“The ‘personality’ of such a man as Beethoven is a slowly developed synthetic whole. It is formed by the gradual combination of its constituent elements into an organic unity. For the development of a personality a rich and profound inner life is necessary, and for that reason it is usually only great artists and religious teachers who impress us as being complete persons. Amongst the elements constitutive of Beethoven’s personality we must include his lack of malleability. This quality made him almost immune from purely external influences. Thus he was impervious to criticism; his manners were atrocious; he ignored conventions; he was permanently subject to no social passions, not even sexual love. The low standard of education he achieved seems to have been as much due to his lack of plasticity as to his lack of opportunities. He was not an educable man. He accepted none of the schemes of thought or conduct current in his time; it is doubtful whether he was even fully aware of their existence. He remained utterly faithful to his own experience. It is for this reason that his affirmative utterances, as in the Credo of the Mass in D, have such unexampled weight. Such utterances spring solely from his own personal and tested experience.”
Source: J. W. N. Sullivan, Beethoven: His Spiritual Development (Alfred A. Knopf, 1927), p. 44. A rough e-pub version is online here. (Parts of Sullivan’s description of Beethoven read like a description of Howard Roark in The Fountainhead. Sullivan’s book was published in 1927 and Rand’s in 1943.)
Creative geniuses as selfish — Rachmaninoff version.
Creative geniuses as selfish — Richard Wagner version.
Creative geniuses as selfish — Maria Callas version.
How great artists became great (Beethoven and Michelangelo).
Posted 3 weeks, 4 days ago at 7:55 am. 7 comments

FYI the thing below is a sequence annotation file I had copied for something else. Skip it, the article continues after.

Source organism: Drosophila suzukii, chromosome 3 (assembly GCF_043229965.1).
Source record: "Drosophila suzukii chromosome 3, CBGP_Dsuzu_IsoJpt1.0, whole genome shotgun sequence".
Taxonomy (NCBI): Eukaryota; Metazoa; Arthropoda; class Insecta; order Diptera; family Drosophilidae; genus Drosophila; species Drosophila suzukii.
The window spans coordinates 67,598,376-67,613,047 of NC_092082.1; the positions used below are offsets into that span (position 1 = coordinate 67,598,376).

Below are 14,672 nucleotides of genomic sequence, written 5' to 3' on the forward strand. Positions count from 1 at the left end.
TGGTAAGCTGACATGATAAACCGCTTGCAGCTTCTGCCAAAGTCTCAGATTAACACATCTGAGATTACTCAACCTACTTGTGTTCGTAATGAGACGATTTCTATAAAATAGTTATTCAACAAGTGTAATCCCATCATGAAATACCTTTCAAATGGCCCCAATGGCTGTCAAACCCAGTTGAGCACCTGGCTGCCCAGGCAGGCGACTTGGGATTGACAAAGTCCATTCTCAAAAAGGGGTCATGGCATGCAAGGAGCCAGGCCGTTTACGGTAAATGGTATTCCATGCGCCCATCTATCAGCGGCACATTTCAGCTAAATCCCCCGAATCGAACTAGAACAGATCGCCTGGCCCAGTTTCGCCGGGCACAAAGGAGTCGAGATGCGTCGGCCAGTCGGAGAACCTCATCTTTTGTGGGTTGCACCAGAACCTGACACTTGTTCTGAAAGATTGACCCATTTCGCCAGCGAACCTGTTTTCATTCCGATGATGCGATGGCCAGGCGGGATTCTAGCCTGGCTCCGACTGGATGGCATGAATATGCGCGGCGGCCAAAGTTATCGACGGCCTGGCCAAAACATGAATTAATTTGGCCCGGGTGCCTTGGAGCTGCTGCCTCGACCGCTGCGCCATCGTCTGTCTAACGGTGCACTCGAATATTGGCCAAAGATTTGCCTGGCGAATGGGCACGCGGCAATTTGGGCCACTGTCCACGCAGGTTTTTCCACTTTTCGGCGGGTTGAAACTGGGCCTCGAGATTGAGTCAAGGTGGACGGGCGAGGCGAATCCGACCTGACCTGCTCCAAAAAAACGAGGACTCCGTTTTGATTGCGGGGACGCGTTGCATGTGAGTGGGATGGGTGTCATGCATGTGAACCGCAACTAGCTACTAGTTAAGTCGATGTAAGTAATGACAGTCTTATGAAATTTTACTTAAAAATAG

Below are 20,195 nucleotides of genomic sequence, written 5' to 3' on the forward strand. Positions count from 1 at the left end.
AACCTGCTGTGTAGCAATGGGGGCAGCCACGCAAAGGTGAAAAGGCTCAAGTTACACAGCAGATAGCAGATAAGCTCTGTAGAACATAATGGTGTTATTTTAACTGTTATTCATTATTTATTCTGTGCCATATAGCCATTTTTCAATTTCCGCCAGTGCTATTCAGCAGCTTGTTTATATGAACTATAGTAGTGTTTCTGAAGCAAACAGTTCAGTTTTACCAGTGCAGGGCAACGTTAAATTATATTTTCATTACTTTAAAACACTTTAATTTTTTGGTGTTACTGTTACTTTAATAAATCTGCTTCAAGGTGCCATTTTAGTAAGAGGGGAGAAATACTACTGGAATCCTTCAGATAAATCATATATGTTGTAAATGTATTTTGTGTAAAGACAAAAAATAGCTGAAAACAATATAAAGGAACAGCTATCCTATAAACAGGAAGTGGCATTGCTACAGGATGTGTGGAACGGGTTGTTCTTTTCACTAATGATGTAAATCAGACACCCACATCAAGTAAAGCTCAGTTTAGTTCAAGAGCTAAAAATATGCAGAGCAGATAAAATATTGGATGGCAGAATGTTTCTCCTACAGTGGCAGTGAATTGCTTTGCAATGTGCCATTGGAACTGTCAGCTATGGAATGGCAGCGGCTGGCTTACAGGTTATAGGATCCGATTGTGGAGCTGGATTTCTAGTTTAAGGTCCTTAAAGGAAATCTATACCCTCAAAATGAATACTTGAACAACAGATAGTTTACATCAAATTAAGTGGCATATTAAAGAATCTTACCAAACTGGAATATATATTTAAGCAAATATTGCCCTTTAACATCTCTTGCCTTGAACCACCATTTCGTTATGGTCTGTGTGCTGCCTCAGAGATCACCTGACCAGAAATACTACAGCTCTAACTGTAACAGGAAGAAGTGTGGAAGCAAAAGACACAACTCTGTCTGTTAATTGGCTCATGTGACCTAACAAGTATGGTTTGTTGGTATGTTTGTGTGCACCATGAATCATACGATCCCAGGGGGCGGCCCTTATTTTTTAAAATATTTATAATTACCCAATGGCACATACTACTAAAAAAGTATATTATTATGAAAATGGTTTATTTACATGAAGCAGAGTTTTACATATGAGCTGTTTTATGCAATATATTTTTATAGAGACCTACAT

In this extended interview, philosopher Nicholas Capaldi responds to a series of questions about his life and work. Capaldi is Legendre-Soulé Distinguished Chair in Business Ethics at Loyola University, New Orleans and co-author of The Two Narratives of Political Economy.
Why did you become a philosopher? [0:17]
Where did you get your education? [3:41]
What was your first academic position? [12:41]
What are the key themes of your book John Stuart Mill: A Biography (2004)? [15:49]
What are the key themes of The Two Narratives of Political Economy (2010, co-authored with Gordon Lloyd)? [31:28]
What are the key themes of America’s Spiritual Capital (2012, coauthored with Theodore Roosevelt Malloch)? [47:52]
What philosophers have you learned most from? [55:52]
What philosophers do you most disagree with? [1:11:11]
What is the state of liberal thought today among philosophers? [1:19:46]
To bring about a more liberal society, what key practical steps can and should be taken? [1:30:10]
Previous Profiles in Liberty:
Philosopher Douglas Den Uyl.
Philosopher Douglas Rasmussen.
Economist David R. Henderson.
Philosopher Tibor Machan.
Forthcoming: economist Robert Lawson.
The Profiles in Liberty main page.
Posted 4 weeks ago at 8:13 am. Add a comment
Przemysław Zientkowski (Nicholas Copernicus University) and I have a co-authored article (in English) now out in the Polish journal, Ruch Filozoficzny.
The full title of the article is “Friedrich Nietzsche’s Politics of Genius and Its Challenge for Liberal-Democratic Europe.”
Dr. Zientkowski recently (2013) published a book on the critique of human rights in Friedrich Nietzsche’s philosophy. Our collaboration came about as a result of my Nietzsche and the Nazis (2010).
Posted 4 weeks, 1 day ago at 2:35 pm. 2 comments